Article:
The 1920s Flapper

This week is New York Fashion Week. It is the time to virtually celebrate designers who have become successful in the industry. Fashion is more than just clothing. It is about self-expression, art, creativity, and making a statement. Let’s see how 1920’s fashion made a statement in society.

In the 1920s, flappers were young women known to embrace the nightlife with their energy and independence. Although many of their actions were considered immoral and dangerous by older generations, they still relished their new found freedom.

You may find yourself asking how did women come to develop this independence? Many sources credit World War I for starting this movement. While men were away at war, women entered the workforce in large numbers, receiving higher pay than they would have during peacetime. Further steps took place with the passing of the 19th Amendment, giving women the right to vote. These factors, coupled with the Prohibition movement, gave rise to undercover speakeasies.

The following images provide a glimpse into the lives of these young women who are unafraid to break society’s norms.

Let’s start with an earlier image from April 4, 1919 Perth Amboy Evening News. The elegance of these gowns lies in their simplicity and individuality. Flappers embraced more modern styles that were considered immodest and rebellious at the time.

Image of Flapper Society Heads, President Margaret Purell and Secretary Treasurer, Yvonne Vigneault.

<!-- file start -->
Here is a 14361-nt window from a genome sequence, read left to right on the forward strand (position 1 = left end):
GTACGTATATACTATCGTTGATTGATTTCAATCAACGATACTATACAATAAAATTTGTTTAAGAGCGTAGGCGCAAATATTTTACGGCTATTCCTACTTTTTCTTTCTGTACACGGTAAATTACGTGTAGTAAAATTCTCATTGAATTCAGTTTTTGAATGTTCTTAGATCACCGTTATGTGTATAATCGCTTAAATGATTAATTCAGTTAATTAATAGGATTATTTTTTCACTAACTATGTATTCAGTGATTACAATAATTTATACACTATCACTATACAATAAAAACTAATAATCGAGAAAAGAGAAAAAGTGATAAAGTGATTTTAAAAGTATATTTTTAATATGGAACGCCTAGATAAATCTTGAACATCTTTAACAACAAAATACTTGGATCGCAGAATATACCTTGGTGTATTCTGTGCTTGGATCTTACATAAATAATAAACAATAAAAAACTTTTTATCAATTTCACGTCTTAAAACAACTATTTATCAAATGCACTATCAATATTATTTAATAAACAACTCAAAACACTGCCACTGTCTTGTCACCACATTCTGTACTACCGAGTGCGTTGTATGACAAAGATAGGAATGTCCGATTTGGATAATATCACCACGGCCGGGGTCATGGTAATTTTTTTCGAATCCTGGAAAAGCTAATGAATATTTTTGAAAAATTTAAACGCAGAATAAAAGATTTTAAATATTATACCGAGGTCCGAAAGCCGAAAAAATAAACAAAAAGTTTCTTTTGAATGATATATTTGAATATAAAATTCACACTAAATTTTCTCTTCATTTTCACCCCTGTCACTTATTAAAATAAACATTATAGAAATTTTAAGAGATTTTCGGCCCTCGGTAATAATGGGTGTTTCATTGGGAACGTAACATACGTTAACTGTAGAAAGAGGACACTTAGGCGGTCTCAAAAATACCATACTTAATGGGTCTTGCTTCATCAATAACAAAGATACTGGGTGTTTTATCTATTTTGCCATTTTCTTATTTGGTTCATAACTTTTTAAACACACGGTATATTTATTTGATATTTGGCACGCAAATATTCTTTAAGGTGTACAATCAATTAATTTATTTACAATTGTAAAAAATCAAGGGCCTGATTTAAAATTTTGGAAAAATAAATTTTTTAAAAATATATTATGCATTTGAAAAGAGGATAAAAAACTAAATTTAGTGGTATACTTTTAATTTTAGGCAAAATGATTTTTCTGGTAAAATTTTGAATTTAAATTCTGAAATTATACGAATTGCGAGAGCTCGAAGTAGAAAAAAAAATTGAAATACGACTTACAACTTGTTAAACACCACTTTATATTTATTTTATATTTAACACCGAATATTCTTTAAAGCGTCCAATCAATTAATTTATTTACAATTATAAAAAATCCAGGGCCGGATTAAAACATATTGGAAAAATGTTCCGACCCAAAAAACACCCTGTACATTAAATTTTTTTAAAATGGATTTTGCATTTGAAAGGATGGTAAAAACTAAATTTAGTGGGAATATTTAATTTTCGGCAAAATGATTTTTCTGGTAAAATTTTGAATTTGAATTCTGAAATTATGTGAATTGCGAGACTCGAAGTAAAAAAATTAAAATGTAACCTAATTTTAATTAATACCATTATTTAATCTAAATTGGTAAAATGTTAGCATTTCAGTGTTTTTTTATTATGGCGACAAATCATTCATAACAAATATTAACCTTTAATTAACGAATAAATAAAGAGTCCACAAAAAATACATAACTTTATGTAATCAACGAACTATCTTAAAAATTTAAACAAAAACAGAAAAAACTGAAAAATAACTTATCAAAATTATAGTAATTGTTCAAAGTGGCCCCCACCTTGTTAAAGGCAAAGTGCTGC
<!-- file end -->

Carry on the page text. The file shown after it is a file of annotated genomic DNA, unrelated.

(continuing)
The image above, featured in April 27, 1922 Perth Amboy Evening News, shows the president of the Flapper Society, Margaret Pursell and secretary-treasurer, Yvonne Vigneault. The article provides information on the society including its principles, purpose, and future goals. The women believe that these principles should be protected: smoking in public, clothing with individual taste, snuggle parties if desired, liberalism combined with propriety, rolled socks, bobbed hair, no leaning vine tactics, independence, and no shiftier language. Margaret Pursell aims to promote national representation by calling on Mayor Thompson and writing letters to congressmen to prohibit “antagonistic flapper propaganda.” Instead it is important to embrace the new times and support women’s courage to express themselves.

Image of Flapper Bride in modern wear.

This image, featured in March 22, 1922 Perth Amboy Evening News, shows flapper brides embracing new and modern looks.

Image showing the evolution of the bob from left to right.

This image, featured in September 23, 1922 Perth Amboy Evening News, shows the evolution of the bobbed head, from left to right.

Sources: Editors. “Flappers.”, A&E Television Networks, 6 Mar. 2018,

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